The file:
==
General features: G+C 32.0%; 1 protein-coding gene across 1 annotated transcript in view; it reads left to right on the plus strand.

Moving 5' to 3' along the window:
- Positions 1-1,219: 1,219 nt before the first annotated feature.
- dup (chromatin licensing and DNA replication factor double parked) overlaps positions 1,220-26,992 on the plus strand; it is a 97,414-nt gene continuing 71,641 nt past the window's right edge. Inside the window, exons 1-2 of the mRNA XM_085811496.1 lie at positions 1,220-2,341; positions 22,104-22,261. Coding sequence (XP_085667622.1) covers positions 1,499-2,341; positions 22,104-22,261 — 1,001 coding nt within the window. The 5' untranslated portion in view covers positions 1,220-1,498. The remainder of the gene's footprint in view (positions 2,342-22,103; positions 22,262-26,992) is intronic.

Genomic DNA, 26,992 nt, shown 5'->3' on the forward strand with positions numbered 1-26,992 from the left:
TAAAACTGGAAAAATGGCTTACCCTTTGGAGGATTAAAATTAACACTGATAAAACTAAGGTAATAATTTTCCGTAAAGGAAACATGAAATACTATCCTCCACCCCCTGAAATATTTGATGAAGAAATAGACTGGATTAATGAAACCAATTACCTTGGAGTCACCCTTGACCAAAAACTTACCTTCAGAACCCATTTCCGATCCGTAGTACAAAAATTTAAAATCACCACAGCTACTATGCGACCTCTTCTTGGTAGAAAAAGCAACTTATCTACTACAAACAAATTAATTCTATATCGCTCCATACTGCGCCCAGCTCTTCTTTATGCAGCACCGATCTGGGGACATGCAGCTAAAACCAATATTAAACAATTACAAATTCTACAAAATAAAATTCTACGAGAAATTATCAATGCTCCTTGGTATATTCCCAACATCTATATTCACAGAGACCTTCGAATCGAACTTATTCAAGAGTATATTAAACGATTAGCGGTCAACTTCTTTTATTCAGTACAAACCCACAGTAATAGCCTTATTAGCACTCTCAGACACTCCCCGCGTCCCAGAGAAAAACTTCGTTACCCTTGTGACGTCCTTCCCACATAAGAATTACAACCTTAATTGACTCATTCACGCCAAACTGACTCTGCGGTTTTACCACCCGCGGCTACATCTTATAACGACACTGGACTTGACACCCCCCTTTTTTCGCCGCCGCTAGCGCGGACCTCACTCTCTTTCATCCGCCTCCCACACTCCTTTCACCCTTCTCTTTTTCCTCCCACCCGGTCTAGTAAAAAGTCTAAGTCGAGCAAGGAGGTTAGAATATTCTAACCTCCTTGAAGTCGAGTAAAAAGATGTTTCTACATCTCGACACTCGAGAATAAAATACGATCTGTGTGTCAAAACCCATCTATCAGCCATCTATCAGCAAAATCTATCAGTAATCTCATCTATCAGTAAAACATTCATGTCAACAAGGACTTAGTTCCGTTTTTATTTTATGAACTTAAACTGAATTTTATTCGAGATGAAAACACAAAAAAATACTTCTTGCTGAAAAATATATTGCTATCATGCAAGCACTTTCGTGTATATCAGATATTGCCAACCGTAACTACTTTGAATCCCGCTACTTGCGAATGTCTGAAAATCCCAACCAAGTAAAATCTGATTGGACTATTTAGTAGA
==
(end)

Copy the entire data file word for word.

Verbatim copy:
General features: G+C 32.0%; 1 protein-coding gene across 1 annotated transcript in view; it reads left to right on the plus strand.

Moving 5' to 3' along the window:
- Positions 1-1,219: 1,219 nt before the first annotated feature.
- dup (chromatin licensing and DNA replication factor double parked) overlaps positions 1,220-26,992 on the plus strand; it is a 97,414-nt gene continuing 71,641 nt past the window's right edge. Inside the window, exons 1-2 of the mRNA XM_085811496.1 lie at positions 1,220-2,341; positions 22,104-22,261. Coding sequence (XP_085667622.1) covers positions 1,499-2,341; positions 22,104-22,261 — 1,001 coding nt within the window. The 5' untranslated portion in view covers positions 1,220-1,498. The remainder of the gene's footprint in view (positions 2,342-22,103; positions 22,262-26,992) is intronic.

Genomic DNA, 26,992 nt, shown 5'->3' on the forward strand with positions numbered 1-26,992 from the left:
TAAAACTGGAAAAATGGCTTACCCTTTGGAGGATTAAAATTAACACTGATAAAACTAAGGTAATAATTTTCCGTAAAGGAAACATGAAATACTATCCTCCACCCCCTGAAATATTTGATGAAGAAATAGACTGGATTAATGAAACCAATTACCTTGGAGTCACCCTTGACCAAAAACTTACCTTCAGAACCCATTTCCGATCCGTAGTACAAAAATTTAAAATCACCACAGCTACTATGCGACCTCTTCTTGGTAGAAAAAGCAACTTATCTACTACAAACAAATTAATTCTATATCGCTCCATACTGCGCCCAGCTCTTCTTTATGCAGCACCGATCTGGGGACATGCAGCTAAAACCAATATTAAACAATTACAAATTCTACAAAATAAAATTCTACGAGAAATTATCAATGCTCCTTGGTATATTCCCAACATCTATATTCACAGAGACCTTCGAATCGAACTTATTCAAGAGTATATTAAACGATTAGCGGTCAACTTCTTTTATTCAGTACAAACCCACAGTAATAGCCTTATTAGCACTCTCAGACACTCCCCGCGTCCCAGAGAAAAACTTCGTTACCCTTGTGACGTCCTTCCCACATAAGAATTACAACCTTAATTGACTCATTCACGCCAAACTGACTCTGCGGTTTTACCACCCGCGGCTACATCTTATAACGACACTGGACTTGACACCCCCCTTTTTTCGCCGCCGCTAGCGCGGACCTCACTCTCTTTCATCCGCCTCCCACACTCCTTTCACCCTTCTCTTTTTCCTCCCACCCGGTCTAGTAAAAAGTCTAAGTCGAGCAAGGAGGTTAGAATATTCTAACCTCCTTGAAGTCGAGTAAAAAGATGTTTCTACATCTCGACACTCGAGAATAAAATACGATCTGTGTGTCAAAACCCATCTATCAGCCATCTATCAGCAAAATCTATCAGTAATCTCATCTATCAGTAAAACATTCATGTCAACAAGGACTTAGTTCCGTTTTTATTTTATGAACTTAAACTGAATTTTATTCGAGATGAAAACACAAAAAAATACTTCTTGCTGAAAAATATATTGCTATCATGCAAGCACTTTCGTGTATATCAGATATTGCCAACCGTAACTACTTTGAATCCCGCTACTTGCGAATGTCTGAAAATCCCAACCAAGTAAAATCTGATTGGACTATTTAGTAGA